Figure 1. Dielectric permittivity of concretes with different w/c ratios.

Figure 2. Dielectric permittivity of pastes with different cement types.

Figure 3. Dielectric permittivity of pastes with different pozzolan materials.

Figure 4. Dielectric permittivity of paste, mortar and concrete.

constant of the paste. Contrary to the SF paste, the com positions with PFA can dissolve it at a high rate, its fineness induces the bounding of its water molecules and ion-richness at the surface. As a result, the dielectric constant is lower than that of the plain cement paste. For loss factor evolution, the difference of loss factor is low between the conventional paste and SF-paste and large with PFA-paste; indicating that the remaining water content both during introduction and acceleratory periods in the paste has strong effect on the dielectric loss. On the other hand, the PFA particles can retain the free water in the paste system and this may raise the loss factor of the PFA-paste very high.

3.4. Effect of Aggregates

Figure 4 shows that the relative permittivity curves for the mortar and concrete are also similar to that of the conventional pastes but lower than the pastes. The decrease of cement content and the absorption of water molecules by aggregate surfaces induce a lower ions concentration in the system [9]. However, eventually, these parameters approach to constant. It can be compared in the setting time range that the slope of decrease rate of relative permittivity of the paste is somewhat higher than those of mortars and concretes. This is due to ion constraint by hydrated products which are high when compared with the aggregate-mixed ones.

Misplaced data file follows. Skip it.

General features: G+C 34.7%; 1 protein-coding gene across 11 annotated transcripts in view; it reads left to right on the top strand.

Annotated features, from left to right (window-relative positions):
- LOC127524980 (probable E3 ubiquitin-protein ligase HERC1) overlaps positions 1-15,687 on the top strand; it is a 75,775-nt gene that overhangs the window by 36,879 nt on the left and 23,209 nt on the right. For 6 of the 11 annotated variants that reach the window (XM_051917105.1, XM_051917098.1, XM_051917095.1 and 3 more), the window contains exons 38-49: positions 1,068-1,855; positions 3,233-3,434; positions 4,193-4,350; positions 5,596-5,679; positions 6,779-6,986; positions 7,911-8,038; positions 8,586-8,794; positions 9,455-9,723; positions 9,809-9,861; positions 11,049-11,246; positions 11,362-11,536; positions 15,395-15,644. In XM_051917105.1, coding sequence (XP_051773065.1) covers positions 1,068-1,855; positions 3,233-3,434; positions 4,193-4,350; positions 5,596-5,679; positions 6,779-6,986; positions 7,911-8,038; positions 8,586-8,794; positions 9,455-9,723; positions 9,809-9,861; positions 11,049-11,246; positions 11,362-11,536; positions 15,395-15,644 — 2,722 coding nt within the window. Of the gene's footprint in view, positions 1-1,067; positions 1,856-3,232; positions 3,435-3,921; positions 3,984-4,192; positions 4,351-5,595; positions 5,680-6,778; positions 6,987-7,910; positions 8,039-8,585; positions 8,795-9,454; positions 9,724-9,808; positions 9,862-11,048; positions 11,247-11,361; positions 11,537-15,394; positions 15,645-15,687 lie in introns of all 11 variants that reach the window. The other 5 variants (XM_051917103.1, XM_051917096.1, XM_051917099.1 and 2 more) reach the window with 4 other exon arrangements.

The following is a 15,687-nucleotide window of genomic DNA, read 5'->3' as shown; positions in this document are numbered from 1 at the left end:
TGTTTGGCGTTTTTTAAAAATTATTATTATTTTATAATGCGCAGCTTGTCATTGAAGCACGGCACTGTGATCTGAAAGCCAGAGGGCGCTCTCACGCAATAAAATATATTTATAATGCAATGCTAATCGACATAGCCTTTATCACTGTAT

4. Conclusion

Dielectric permittivity of cement-based materials is affected by initial water-to-cement ratio, cement types, pozzolan and aggregate types. However, although the volumetric fraction of water and superplasticizer in a given mixture is small, it strongly affects the dielectric permittivity of the cement due to its high dielectric permittivity. The change in the dielectric permittivity is relatively high and remains constant during the dormant period. After that it decreases rapidly when the hydration reaction resumes, and it continues to decrease during the acceleratory period.

5. Acknowledgements

The authors gratefully acknowledge the Thailand Research Fund (TRF) for supporting this research.